Implementing the Royal Pharmaceutical Society’s (RPS’s) vision for the future of pharmacy in Scotland will enable pharmacists to be “better utilised to enhance patient care, experience and safety”, an influential member of the Scottish parliament has said.
Speaking at a parliamentary reception for the RPS’s vision, ‘Pharmacy 2030’, on 8 June 2022, Gillian Martin, convener of the Scottish parliament’s Health, Social Care and Sport Committee, described the document as “an outstanding vision statement which looks to the future”.
The vision, which was published in February 2022, having been jointly developed by the RPS in Scotland and the National Pharmacy Technician Group Scotland (NPTGS), sets out to “describe a future that is achievable for every pharmacy team in Scotland by 2030”, including the development of “a core generalist role for both pharmacists and pharmacy technicians” to promote flexible portfolio working.
During the reception, Martin added that it had been “wonderful to hear so many examples this evening, particularly from patients, of how pharmacists are already achieving so much right now”.
“By implementing the ideas from ‘Pharmacy 2030’ in full, ultimately, pharmacists will be even better utilised to enhance patient care, experience and safety,” she said.
At the event, Marie Todd, Scottish minister for Public Health, Women’s Health and Sport and a former pharmacist, said that the Scottish government was “committed to expanding the number of pharmacy independent prescribers” and had an “absolute determination to have an independent prescriber in every pharmacy”.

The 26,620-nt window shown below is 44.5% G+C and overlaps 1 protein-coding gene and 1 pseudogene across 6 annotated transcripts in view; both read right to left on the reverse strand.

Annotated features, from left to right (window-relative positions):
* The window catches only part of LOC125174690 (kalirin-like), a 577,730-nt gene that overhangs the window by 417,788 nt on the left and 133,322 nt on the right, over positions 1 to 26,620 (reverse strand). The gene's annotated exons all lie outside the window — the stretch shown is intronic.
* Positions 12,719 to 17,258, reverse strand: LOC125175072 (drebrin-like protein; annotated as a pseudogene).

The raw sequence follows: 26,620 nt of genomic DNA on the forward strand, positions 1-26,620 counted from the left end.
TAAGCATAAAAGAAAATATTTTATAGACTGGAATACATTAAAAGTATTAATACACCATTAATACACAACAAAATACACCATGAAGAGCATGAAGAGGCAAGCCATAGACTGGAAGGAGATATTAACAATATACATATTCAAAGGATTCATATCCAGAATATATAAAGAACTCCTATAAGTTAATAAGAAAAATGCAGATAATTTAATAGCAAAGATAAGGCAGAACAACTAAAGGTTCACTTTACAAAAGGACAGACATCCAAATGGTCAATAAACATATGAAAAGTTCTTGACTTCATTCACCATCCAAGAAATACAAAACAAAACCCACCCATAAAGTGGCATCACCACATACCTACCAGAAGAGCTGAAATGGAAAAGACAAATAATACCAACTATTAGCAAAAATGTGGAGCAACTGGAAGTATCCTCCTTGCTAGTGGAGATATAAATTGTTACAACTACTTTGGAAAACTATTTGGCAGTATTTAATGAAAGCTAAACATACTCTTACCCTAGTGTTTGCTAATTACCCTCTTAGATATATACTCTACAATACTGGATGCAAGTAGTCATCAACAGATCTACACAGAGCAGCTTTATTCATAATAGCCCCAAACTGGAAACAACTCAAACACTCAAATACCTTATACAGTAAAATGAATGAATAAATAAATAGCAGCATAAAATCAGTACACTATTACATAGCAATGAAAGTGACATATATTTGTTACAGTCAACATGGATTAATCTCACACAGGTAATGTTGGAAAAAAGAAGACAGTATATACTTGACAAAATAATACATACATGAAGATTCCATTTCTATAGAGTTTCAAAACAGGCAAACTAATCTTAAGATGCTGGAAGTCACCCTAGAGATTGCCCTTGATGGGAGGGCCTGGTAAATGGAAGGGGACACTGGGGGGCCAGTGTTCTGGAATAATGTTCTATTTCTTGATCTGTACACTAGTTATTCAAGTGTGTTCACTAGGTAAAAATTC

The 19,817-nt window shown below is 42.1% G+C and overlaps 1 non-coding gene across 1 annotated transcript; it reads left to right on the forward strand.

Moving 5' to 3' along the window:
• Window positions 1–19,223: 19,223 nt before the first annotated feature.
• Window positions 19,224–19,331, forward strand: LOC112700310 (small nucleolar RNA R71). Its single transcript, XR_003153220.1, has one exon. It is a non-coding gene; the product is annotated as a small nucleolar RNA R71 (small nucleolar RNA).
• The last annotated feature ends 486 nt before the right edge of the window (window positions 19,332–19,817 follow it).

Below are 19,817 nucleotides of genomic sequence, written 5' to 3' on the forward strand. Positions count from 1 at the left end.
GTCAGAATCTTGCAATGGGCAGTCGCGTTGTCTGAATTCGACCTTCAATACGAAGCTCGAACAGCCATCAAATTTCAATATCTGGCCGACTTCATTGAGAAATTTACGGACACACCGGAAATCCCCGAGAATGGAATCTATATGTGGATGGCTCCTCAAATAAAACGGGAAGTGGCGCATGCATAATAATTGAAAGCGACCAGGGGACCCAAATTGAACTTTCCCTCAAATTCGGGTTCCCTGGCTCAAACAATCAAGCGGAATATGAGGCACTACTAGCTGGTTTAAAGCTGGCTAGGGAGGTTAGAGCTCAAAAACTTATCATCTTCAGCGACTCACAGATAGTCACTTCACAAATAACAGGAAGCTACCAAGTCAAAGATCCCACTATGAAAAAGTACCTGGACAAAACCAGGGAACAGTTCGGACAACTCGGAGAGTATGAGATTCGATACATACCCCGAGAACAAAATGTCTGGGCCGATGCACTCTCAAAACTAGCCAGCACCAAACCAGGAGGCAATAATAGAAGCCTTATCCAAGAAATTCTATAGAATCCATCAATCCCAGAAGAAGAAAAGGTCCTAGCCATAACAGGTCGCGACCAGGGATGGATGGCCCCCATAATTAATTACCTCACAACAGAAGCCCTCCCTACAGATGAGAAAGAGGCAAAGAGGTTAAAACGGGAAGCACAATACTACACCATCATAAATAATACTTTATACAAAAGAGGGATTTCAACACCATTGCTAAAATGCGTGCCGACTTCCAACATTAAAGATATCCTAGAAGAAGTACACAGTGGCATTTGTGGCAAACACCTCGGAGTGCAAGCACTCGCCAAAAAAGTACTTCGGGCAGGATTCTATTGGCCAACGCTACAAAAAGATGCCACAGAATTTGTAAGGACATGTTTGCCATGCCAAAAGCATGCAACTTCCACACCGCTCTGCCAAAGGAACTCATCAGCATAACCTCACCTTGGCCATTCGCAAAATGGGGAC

Todd also spoke of the need to “ensure pharmacy teams have the resilience and support to continue to adapt to the challenges facing them and wider society” as we emerge from the COVID-19 pandemic.
The reception was attended by representatives of pharmacy across Scotland, including members of the RPS’s Scottish Pharmacy Board, Community Pharmacy Scotland and NPTGS.
Alison Strath, chief pharmaceutical officer for Scotland and Jason Leitch, national clinical director of healthcare quality and strategy, were in attendance, as was Claire Anderson, president of the RPS.
Lisa Dunn, primary care pharmacy technician team manager for NHS Lothian, said the event was “quite a proud moment, because we’ve come on such a journey”.
“[Pharmacy technicians] are now up front talking to patients, giving them advice, making sure that medications are appropriate for use and making sure that patients understand what they’re taking.”
Hazel Jamieson, pharmacy operational services manager at NHS Forth Valley and a pharmacy technician, agreed, saying that “the role of the pharmacy technician has completely evolved over the last few years”, and adding that there are now “lots of clinical roles for pharmacy technicians”.
By 2030, the vision document says that pharmacy technicians will have an expanded role and “will lead medicines management processes, both in technical roles focused on the safe and efficient supply of medicines, and in patient-facing roles to support patients’ use of medicines”.
Clare Morrison, RPS director for Scotland, said it was “fantastic to bring together pharmacists, parliamentarians and partners from across government and healthcare to celebrate publication of ‘Pharmacy 2030’, and to begin discussing how to make the ideas within the vision a reality”. Morrison thanked both Todd and Martin for their support.
“Now we’ve brought everyone together, the hard work to implement the vision must begin. The RPS looks forward to working with all our partners across parliament, government, and health and social care to make this vision a reality, which we believe will be transformational for patient care in Scotland,” she said.
- This article was amended on 10 June 2022 to clarify that the remarks on ‘Pharmacy 2030’ were from a member of Scottish parliament, not the Scottish government